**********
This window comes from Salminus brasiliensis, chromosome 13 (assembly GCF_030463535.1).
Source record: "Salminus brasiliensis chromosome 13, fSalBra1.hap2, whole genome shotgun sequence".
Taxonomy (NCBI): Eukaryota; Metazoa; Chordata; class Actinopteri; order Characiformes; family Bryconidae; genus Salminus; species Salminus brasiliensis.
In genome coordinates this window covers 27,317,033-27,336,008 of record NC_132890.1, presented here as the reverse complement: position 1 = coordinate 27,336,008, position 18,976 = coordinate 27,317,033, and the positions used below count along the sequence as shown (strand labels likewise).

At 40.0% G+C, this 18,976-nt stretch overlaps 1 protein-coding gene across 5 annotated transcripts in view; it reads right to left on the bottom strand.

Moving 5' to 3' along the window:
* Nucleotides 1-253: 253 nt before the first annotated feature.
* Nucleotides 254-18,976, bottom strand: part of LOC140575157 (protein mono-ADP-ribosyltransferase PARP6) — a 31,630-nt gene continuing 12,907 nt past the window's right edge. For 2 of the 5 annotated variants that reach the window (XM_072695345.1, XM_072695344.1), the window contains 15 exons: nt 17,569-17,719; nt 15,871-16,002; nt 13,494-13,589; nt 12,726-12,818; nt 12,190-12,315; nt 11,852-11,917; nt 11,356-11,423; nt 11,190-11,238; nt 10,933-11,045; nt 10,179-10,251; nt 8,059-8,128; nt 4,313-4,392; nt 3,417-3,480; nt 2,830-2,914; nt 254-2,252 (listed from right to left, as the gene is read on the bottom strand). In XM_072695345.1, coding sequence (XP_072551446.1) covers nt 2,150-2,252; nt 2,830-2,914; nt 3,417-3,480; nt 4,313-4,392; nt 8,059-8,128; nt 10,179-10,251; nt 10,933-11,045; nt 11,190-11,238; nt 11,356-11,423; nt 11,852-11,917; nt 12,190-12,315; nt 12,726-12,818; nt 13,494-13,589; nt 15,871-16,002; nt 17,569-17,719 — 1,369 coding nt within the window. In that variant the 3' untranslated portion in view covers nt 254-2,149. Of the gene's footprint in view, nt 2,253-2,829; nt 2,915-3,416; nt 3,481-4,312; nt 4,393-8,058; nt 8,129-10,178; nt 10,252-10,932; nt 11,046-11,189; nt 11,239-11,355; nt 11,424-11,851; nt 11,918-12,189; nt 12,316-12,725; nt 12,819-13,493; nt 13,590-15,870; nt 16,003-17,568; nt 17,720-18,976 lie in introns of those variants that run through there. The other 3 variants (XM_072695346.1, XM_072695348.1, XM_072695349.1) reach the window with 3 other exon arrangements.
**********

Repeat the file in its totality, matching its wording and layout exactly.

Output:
This window comes from Salminus brasiliensis, chromosome 13 (assembly GCF_030463535.1).
Source record: "Salminus brasiliensis chromosome 13, fSalBra1.hap2, whole genome shotgun sequence".
Taxonomy (NCBI): Eukaryota; Metazoa; Chordata; class Actinopteri; order Characiformes; family Bryconidae; genus Salminus; species Salminus brasiliensis.
In genome coordinates this window covers 27,317,033-27,336,008 of record NC_132890.1, presented here as the reverse complement: position 1 = coordinate 27,336,008, position 18,976 = coordinate 27,317,033, and the positions used below count along the sequence as shown (strand labels likewise).

At 40.0% G+C, this 18,976-nt stretch overlaps 1 protein-coding gene across 5 annotated transcripts in view; it reads right to left on the bottom strand.

Moving 5' to 3' along the window:
* Nucleotides 1-253: 253 nt before the first annotated feature.
* Nucleotides 254-18,976, bottom strand: part of LOC140575157 (protein mono-ADP-ribosyltransferase PARP6) — a 31,630-nt gene continuing 12,907 nt past the window's right edge. For 2 of the 5 annotated variants that reach the window (XM_072695345.1, XM_072695344.1), the window contains 15 exons: nt 17,569-17,719; nt 15,871-16,002; nt 13,494-13,589; nt 12,726-12,818; nt 12,190-12,315; nt 11,852-11,917; nt 11,356-11,423; nt 11,190-11,238; nt 10,933-11,045; nt 10,179-10,251; nt 8,059-8,128; nt 4,313-4,392; nt 3,417-3,480; nt 2,830-2,914; nt 254-2,252 (listed from right to left, as the gene is read on the bottom strand). In XM_072695345.1, coding sequence (XP_072551446.1) covers nt 2,150-2,252; nt 2,830-2,914; nt 3,417-3,480; nt 4,313-4,392; nt 8,059-8,128; nt 10,179-10,251; nt 10,933-11,045; nt 11,190-11,238; nt 11,356-11,423; nt 11,852-11,917; nt 12,190-12,315; nt 12,726-12,818; nt 13,494-13,589; nt 15,871-16,002; nt 17,569-17,719 — 1,369 coding nt within the window. In that variant the 3' untranslated portion in view covers nt 254-2,149. Of the gene's footprint in view, nt 2,253-2,829; nt 2,915-3,416; nt 3,481-4,312; nt 4,393-8,058; nt 8,129-10,178; nt 10,252-10,932; nt 11,046-11,189; nt 11,239-11,355; nt 11,424-11,851; nt 11,918-12,189; nt 12,316-12,725; nt 12,819-13,493; nt 13,590-15,870; nt 16,003-17,568; nt 17,720-18,976 lie in introns of those variants that run through there. The other 3 variants (XM_072695346.1, XM_072695348.1, XM_072695349.1) reach the window with 3 other exon arrangements.